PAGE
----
Fact Sheet
Sea Otter

California Tax Check-off

In 2006, Defenders of Wildlife worked with California lawmakers to pass legislation that would establish the California Sea Otter Fund for sea otter research through a voluntary tax donation check-off box on state tax forms. Appearing on the forms for the first time in 2007, the tax fund needs to reach a target amount set by the California Franchise Tax Board each year to return the following year forms. 

Philippe Cousteau urges California tax filers to
support Sea Otter Fund.

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The Problem

Sea otters have struggled to make a comeback in California. The 2012 population index – a three-year average of the annual surveys – was 2,792. That is a slight increase from 2011, but that figure indicates that sea otter recovery is still at a plateau.

How We’re Helping

Donations to the California Sea Otter Fund go to research by the California Department of Fish and Wildlife (CDFW) and the California Coastal Conservancy into sea otter mortality, and programs to improve near-shore ocean habitats and protect sea otters.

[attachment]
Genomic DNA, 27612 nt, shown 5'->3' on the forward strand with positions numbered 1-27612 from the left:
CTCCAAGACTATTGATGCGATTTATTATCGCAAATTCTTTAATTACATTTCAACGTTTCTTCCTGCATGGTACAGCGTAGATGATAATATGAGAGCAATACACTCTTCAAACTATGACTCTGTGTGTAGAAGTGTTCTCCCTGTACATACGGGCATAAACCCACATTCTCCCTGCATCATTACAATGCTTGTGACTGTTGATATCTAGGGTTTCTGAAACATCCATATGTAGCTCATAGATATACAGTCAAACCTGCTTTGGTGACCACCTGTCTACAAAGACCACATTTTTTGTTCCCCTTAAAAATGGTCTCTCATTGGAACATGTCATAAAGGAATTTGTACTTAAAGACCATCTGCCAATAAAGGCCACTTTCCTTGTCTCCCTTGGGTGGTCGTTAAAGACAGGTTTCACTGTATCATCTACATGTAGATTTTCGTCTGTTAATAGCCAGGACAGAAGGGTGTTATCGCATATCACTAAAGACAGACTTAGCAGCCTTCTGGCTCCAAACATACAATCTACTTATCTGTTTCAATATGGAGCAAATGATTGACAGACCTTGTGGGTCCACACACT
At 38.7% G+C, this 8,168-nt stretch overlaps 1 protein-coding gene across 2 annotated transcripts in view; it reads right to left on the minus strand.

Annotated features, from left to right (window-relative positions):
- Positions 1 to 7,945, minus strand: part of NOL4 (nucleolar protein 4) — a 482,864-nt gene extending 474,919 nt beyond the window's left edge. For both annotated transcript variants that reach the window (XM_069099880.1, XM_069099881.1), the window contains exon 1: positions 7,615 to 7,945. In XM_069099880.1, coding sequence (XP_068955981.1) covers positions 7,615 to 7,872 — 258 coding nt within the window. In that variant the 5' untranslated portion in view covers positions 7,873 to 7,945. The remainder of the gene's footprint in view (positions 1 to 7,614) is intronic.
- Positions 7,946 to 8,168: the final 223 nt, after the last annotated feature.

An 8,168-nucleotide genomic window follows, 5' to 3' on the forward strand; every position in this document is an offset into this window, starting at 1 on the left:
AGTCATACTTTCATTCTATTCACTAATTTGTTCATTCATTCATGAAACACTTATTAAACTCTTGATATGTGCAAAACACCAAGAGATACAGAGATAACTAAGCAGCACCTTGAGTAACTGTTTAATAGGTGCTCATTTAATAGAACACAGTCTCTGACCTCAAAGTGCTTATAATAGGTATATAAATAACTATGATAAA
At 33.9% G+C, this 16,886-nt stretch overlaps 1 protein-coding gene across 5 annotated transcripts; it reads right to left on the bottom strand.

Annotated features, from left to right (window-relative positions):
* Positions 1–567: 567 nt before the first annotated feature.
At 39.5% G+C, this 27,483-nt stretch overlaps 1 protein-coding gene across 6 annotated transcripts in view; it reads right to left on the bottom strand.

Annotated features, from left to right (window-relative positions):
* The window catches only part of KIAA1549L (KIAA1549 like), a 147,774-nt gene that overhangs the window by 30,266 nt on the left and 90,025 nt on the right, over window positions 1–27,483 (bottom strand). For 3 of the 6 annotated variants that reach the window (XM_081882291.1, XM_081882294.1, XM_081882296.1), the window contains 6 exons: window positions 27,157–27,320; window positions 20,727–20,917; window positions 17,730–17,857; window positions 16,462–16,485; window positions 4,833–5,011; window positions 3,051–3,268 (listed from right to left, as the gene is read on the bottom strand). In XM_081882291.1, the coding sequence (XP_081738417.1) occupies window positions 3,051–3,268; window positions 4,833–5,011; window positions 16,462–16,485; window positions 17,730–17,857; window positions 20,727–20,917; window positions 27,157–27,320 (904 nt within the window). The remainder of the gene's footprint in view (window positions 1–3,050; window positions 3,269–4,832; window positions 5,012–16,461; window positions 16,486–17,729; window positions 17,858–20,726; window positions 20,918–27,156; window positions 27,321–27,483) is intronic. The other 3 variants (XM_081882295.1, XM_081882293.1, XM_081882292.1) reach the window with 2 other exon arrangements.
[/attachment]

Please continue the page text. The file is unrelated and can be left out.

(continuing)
The sea otter tax check-off program, through voluntary donations, has managed to reach the target amount set by the tax board each year and return the following year. In 2013, Californians donated $307,544 to the program. So far, the program has raised more than 2 million dollars since it was created.

In 2011, Defenders of Wildlife worked with California State Assemblyman Bill Monning (D-Carmel) to introduce legislation that would re-establish the tax check-off for an additional 5 years. Defenders’ supporters sent in tens of thousands of letters to the assembly, senate and governor urging them to pass this legislation, which is so vital to sea otter recovery. Governor Jerry Brown signed the bill into law in September 2011.

Click here to learn how to make a voluntary contribtion to the California Sea Otter Fund.

Click here to follow the California Sea Otter Fund on Facebook!

More on Sea Otter: Educational Materials »

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Learn More
During Sea Otter Awareness Week, learn about how important these marine mammals are to the ecosystems in which they live, and what you can do to help them survive.
Success Story
In December 2012, after much outreach from Defenders and our supporters, the "no otter zone" is finally no more.
Where We Work
The Golden state is home to millions of wild birds, mammals, amphibians, reptiles and fish that need our help.